Collaborative fiction has been floating around as an idea for quite awhile. Numerous sites have sprouted to let would be novelists collaborate on stories. Many of these try to duplicate Wikipedia’s approach to multi-author creations. Anyone can contribute and the story grows organically in whatever direction the latest post takes it. Wikipedia has been wildly successful as a public encyclopedia, but it’s not clear the same approach works for fiction.
The rules of collaborative fiction sites vary. Some, as with Ficlets – a collaborative fiction project run by AOL – limit each contribution to a set number of words or characters. A contribution can be a prequel or sequel to a previous contribution, but there is no editing others’ work. Some allow any kind of contribution which can then be edited by anyone.
One of the most well known collaborative fiction experiments was A Million Penguins, a “wikinovel”sponsored by Penguin Books. During the short time the site was open for contributions, nearly 1,500 individuals contributed over 11,000 edits to its writing and editing. More than 75,000 people visited the site which garnered more than 280,000 page views. Not bad. Jeremy Ettinghaus, who ran the project, announced its closure on the Penguin blog with these words:
So what of the experiment – can a collective really write a novel? I guess the answer has to be a qualified maybe. Watching the recent changes and the discussion pages and the user talk pages gives me hope – it is clear that some people have really worked well together, discussed each others contributions and have even made plans to collaborate further in the future which is really encouraging. But clearly opening this experiment up to ‘the whole world’ caused problems – we had vandals, pornographers, spammers and any number of people who had such differing ideas about what would make a good novel that a real sense of cohesiveness was always going to be hard to achieve.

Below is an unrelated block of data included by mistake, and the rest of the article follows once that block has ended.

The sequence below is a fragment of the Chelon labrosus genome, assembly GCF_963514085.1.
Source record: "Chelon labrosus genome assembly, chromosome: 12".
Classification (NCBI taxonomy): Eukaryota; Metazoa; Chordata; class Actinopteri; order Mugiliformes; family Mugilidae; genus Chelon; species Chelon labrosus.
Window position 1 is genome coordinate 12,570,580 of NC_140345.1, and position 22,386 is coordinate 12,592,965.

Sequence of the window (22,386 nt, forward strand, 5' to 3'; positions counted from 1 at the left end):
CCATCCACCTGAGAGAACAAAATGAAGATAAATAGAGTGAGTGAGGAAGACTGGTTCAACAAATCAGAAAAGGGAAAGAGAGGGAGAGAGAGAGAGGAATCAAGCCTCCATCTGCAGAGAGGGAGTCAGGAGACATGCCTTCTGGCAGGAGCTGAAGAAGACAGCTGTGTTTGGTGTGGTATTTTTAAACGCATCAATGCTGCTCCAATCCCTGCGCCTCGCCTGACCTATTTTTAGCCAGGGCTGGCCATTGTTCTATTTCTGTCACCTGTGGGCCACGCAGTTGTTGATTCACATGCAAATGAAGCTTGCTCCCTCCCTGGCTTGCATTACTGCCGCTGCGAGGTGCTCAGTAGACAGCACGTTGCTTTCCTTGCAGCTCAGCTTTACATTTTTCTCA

But stories, to be effective, need structure and direction. I don’t think the problem lies with the tool. Wiki tools or their equivalents are excellent for collaboration and require only a minor learning curve for users. The problem is more with having unrestricted public participation on the writing side. Writing fiction requires specific skills. Writing collaboratively requires the ability to work productively in a team.
A format that might work better is to restrict the writing to a small team with (hopefully) the requisite talent, but allow the public to contribute feedback via tagging, voting, comments or suggestions that the writing team can potentially incorporate. Divide the writing into key tasks such as:
- Scene development and sequencing
- Character development
- Backstory and research
Have one primary author who would control the storyline, at least at a high level. Others on the team would take on the remaining tasks. Each task could have multiple contributors. There might be other tasks such as producing podcasts of chapters as they are finalized. This has proven to be an effective way to build an audience for a work in progress. It would also stimulate more feedback. Collaborative fiction could become an engaging spectator sport.
Keeping the distinction between writers and audience is beneficial. Audiences know what they like and don’t like. Their feedback can be used to “debug” the final product. Crowdsource the feedback, not the writing.